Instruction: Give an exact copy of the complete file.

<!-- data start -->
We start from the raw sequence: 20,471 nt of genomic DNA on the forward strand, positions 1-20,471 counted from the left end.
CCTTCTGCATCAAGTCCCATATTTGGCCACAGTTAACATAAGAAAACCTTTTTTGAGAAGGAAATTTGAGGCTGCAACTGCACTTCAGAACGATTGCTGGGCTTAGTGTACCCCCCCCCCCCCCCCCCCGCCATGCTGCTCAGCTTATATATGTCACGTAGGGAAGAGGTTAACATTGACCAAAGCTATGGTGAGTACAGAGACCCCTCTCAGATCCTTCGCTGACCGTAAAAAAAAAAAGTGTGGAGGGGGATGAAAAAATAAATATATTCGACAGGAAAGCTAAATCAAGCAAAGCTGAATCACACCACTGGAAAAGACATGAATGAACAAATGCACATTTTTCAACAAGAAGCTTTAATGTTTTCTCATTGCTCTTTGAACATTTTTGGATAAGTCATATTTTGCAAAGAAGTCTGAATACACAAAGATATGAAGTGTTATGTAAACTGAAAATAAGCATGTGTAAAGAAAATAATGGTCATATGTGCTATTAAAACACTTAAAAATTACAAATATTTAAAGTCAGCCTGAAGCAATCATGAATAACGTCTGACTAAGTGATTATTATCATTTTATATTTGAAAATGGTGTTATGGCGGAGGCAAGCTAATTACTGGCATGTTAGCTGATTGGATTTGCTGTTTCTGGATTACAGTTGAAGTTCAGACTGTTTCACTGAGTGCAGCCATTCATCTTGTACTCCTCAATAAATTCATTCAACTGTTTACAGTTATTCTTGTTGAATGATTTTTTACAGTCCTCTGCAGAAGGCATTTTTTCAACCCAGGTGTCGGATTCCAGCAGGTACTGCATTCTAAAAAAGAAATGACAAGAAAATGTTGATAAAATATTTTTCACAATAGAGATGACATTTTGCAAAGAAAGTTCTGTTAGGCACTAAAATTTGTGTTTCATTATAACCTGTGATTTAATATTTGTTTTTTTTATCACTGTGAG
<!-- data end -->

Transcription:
We start from the raw sequence: 20,471 nt of genomic DNA on the forward strand, positions 1-20,471 counted from the left end.
CCTTCTGCATCAAGTCCCATATTTGGCCACAGTTAACATAAGAAAACCTTTTTTGAGAAGGAAATTTGAGGCTGCAACTGCACTTCAGAACGATTGCTGGGCTTAGTGTACCCCCCCCCCCCCCCCCCCGCCATGCTGCTCAGCTTATATATGTCACGTAGGGAAGAGGTTAACATTGACCAAAGCTATGGTGAGTACAGAGACCCCTCTCAGATCCTTCGCTGACCGTAAAAAAAAAAAGTGTGGAGGGGGATGAAAAAATAAATATATTCGACAGGAAAGCTAAATCAAGCAAAGCTGAATCACACCACTGGAAAAGACATGAATGAACAAATGCACATTTTTCAACAAGAAGCTTTAATGTTTTCTCATTGCTCTTTGAACATTTTTGGATAAGTCATATTTTGCAAAGAAGTCTGAATACACAAAGATATGAAGTGTTATGTAAACTGAAAATAAGCATGTGTAAAGAAAATAATGGTCATATGTGCTATTAAAACACTTAAAAATTACAAATATTTAAAGTCAGCCTGAAGCAATCATGAATAACGTCTGACTAAGTGATTATTATCATTTTATATTTGAAAATGGTGTTATGGCGGAGGCAAGCTAATTACTGGCATGTTAGCTGATTGGATTTGCTGTTTCTGGATTACAGTTGAAGTTCAGACTGTTTCACTGAGTGCAGCCATTCATCTTGTACTCCTCAATAAATTCATTCAACTGTTTACAGTTATTCTTGTTGAATGATTTTTTACAGTCCTCTGCAGAAGGCATTTTTTCAACCCAGGTGTCGGATTCCAGCAGGTACTGCATTCTAAAAAAGAAATGACAAGAAAATGTTGATAAAATATTTTTCACAATAGAGATGACATTTTGCAAAGAAAGTTCTGTTAGGCACTAAAATTTGTGTTTCATTATAACCTGTGATTTAATATTTGTTTTTTTTATCACTGTGAG